The Gift

It’s the day after Christmas, and I’m alone in the house, drinking coffee, kitties sleeping nearby. It has been a most wonderful Christmas, maybe the best one ever (though full disclosure– I might say that every year) — but right now, this is a truth. I am full and blessed and humbled and joyful. I am thinking about one special gift.

On Friday, the day before Christmas Eve, I got word that Johnny died. He lived next door to my mother and was a fixture in the small Massachusetts beach community, one of the few all-year-rounders, like my mother and her husband. Fastidious by nature, he cleaned houses and got summer cottages ready for owners who arrived in time for 4th of July. He vacuumed his entire house every day, often starting at 4 a.m., and when I complained to him that I could hear the noise from my opened bedroom window–and even in later years through the closed window with air conditioner on– he was startled to realize that running a vacuum at such an early hour wasn’t everyone’s version of normal behavior. And his windows–he had to have the cleanest windows anywhere; he washed those, too, every day.

In many ways, Johnny was larger than life. I think it’s safe to say that his idol was Diana Ross, and from time to time, he would emerge onto the balcony of one of the houses he was cleaning, dust rag in hand, to pose as the icon, reciting the words to “Ain’t No Mountain High Enough” and maybe belting out a few lines. My partner then was from Charlottesville, Virginia, and when we arrived at my mother’s for our annual summer visit, Johnny would stick his head out the window and shout, “The South will rise again!” in his version of a drawl. He lived alone, preferring it that way. No one, he said, could get used to his habits. Or he to theirs. He loved the beach community but he didn’t often go to the beach, preferring instead to wander over in the late afternoon, cigarettes and Diet Pepsi in hand, to sit on the porch steps and chat.

Johnny minded growing older, and he suffered loss with tremendous anguish. It saddened him deeply when my partner and I broke up, though he welcomed my current partner with characteristic flourish, and he meant it. The people he loved, he loved fiercely. And in those earlier days when my partner and I arrived to his Scarlett O’Hara battle cry, he would find us, too, in the dark early hour of our departures, to hand us money and food for the trip back to Virginia. He wouldn’t take no for an answer.

In his last couple of years, Johnny didn’t live in his home any longer; he couldn’t take care of himself. Though only sixty-six when he died, his health had deteriorated too much. The streets of our little beach town just aren’t the same without him–his strong Boston accent (“how AH ya?”) shouted from his bathroom window while he leaned out and smoked, his shuffle up and down the street, cleaning rag in hand, replacing everyone’s trash cans after the garbage men tossed them in disarray, or pulling out of his driveway in that red Solara to get the daily meatball sub from Brant Rock or the red geraniums that he planted and cared for with such attention. Children loved him; he was everyone’s favorite uncle.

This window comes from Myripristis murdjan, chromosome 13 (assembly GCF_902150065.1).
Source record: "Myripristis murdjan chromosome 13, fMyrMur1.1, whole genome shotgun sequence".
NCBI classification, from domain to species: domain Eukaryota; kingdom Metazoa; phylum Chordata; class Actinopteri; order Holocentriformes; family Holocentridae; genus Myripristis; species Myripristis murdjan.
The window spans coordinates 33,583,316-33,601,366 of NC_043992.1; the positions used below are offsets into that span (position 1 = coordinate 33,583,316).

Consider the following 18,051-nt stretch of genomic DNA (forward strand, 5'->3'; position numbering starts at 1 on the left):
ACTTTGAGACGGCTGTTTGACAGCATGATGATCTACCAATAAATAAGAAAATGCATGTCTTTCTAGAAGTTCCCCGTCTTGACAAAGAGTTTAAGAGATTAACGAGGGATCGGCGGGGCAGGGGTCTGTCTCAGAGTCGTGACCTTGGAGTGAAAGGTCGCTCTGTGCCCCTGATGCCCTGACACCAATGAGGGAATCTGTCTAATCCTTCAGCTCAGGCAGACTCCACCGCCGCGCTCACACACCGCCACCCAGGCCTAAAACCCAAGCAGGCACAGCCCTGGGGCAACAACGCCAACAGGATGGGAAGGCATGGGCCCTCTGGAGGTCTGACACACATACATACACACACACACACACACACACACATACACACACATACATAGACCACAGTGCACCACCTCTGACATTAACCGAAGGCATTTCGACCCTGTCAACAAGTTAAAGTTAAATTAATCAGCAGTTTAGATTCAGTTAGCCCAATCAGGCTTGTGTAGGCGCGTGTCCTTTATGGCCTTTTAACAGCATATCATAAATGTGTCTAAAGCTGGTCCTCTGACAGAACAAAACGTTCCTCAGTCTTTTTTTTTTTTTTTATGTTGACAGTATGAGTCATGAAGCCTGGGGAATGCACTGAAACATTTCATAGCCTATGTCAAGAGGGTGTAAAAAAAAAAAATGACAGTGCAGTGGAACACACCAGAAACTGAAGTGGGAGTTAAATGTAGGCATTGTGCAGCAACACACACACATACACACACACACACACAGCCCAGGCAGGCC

Johnny was a gift in my life. His friendship and love were uncomplicated offerings that I accepted gratefully. His presence was something I counted on, and now, here, in my Virginia study, I miss him. But I’m buoyed, too, by his love and by his generous spirit that live on in all who knew him. Johnny Franco, I miss you, dear friend. Your love and your life are treasured gifts. Thank you.

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The Day After

Some version of this has been rolling around in my head all day. I have never felt so despondent in my life. We’ve been through the Reagan years and all the resulting deaths because of his blatant disregard for the lives of gay men and his (non) policies around the HIV epidemic; we’ve been through both of the Bush presidencies and their resulting chaos and needless wars — and yet. Somehow, nothing is as terrifying to me as the results of yesterday’s election.

I am crushed. I woke feeling despair.

I teach American literature, and today, we were discussing Thoreau. How fitting to think about his words in “Civil Disobedience” when he wrote:  “Practially speaking, the opponents to a reform in Massachusetts are not a hundred thousand politicians in the South, but a hundred thousand merchants and farmers here, who are more interested in commerce and agriculture than they are in humanity, and are not prepared to do justice to the slave and to Mexico , cost what it may.” How that resonates. How many Trump supporters are claiming on Facebook that they are not the voice of hatred and discrimination, that they elected him for other reasons? To them I say, you are guilty. You are as guilty as if you said the words yourself. You are certainly guilty of caring more about commerce than humanity.

Thoreau continues: “It is not a man’ duty, as a matter of course, to devote himself to the eradication of any, even the most enormous, wrong; he may still properly have other concerns to engage him; but it is his duty, at least, to wash his hands of it, and, if he gives it no thought longer, not to give it practially his support.” (emphasis mine). Voting for Trump is giving him your support. Voting for Trump is saying that you don’t care about people of color, or LGBTQ folks, or immigrants, or the disabled, or non-Christians. It is as simple as that. Because if you did, you wouldn’t have voted for him. You couldn’t have.